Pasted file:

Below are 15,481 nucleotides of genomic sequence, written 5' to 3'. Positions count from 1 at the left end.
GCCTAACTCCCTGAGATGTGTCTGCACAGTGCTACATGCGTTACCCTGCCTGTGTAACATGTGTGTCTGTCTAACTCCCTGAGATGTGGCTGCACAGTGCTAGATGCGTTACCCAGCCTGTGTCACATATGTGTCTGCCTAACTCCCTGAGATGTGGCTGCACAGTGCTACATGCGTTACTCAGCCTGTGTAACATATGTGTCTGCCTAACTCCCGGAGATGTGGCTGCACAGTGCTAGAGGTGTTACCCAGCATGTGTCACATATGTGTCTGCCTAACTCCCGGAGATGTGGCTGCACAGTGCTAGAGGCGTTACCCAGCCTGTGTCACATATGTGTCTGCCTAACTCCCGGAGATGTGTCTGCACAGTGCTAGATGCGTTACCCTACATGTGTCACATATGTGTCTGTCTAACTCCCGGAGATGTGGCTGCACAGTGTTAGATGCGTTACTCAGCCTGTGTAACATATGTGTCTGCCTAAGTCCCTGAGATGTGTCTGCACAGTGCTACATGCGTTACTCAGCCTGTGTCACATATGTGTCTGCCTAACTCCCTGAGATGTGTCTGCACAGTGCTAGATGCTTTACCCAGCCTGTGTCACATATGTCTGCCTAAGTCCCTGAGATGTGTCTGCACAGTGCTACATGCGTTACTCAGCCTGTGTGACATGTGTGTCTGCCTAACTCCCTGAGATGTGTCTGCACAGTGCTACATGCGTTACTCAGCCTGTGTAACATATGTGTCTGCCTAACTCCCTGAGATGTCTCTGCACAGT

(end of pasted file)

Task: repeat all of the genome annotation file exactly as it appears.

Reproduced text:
Below are 15,481 nucleotides of genomic sequence, written 5' to 3'. Positions count from 1 at the left end.
GCCTAACTCCCTGAGATGTGTCTGCACAGTGCTACATGCGTTACCCTGCCTGTGTAACATGTGTGTCTGTCTAACTCCCTGAGATGTGGCTGCACAGTGCTAGATGCGTTACCCAGCCTGTGTCACATATGTGTCTGCCTAACTCCCTGAGATGTGGCTGCACAGTGCTACATGCGTTACTCAGCCTGTGTAACATATGTGTCTGCCTAACTCCCGGAGATGTGGCTGCACAGTGCTAGAGGTGTTACCCAGCATGTGTCACATATGTGTCTGCCTAACTCCCGGAGATGTGGCTGCACAGTGCTAGAGGCGTTACCCAGCCTGTGTCACATATGTGTCTGCCTAACTCCCGGAGATGTGTCTGCACAGTGCTAGATGCGTTACCCTACATGTGTCACATATGTGTCTGTCTAACTCCCGGAGATGTGGCTGCACAGTGTTAGATGCGTTACTCAGCCTGTGTAACATATGTGTCTGCCTAAGTCCCTGAGATGTGTCTGCACAGTGCTACATGCGTTACTCAGCCTGTGTCACATATGTGTCTGCCTAACTCCCTGAGATGTGTCTGCACAGTGCTAGATGCTTTACCCAGCCTGTGTCACATATGTCTGCCTAAGTCCCTGAGATGTGTCTGCACAGTGCTACATGCGTTACTCAGCCTGTGTGACATGTGTGTCTGCCTAACTCCCTGAGATGTGTCTGCACAGTGCTACATGCGTTACTCAGCCTGTGTAACATATGTGTCTGCCTAACTCCCTGAGATGTCTCTGCACAGT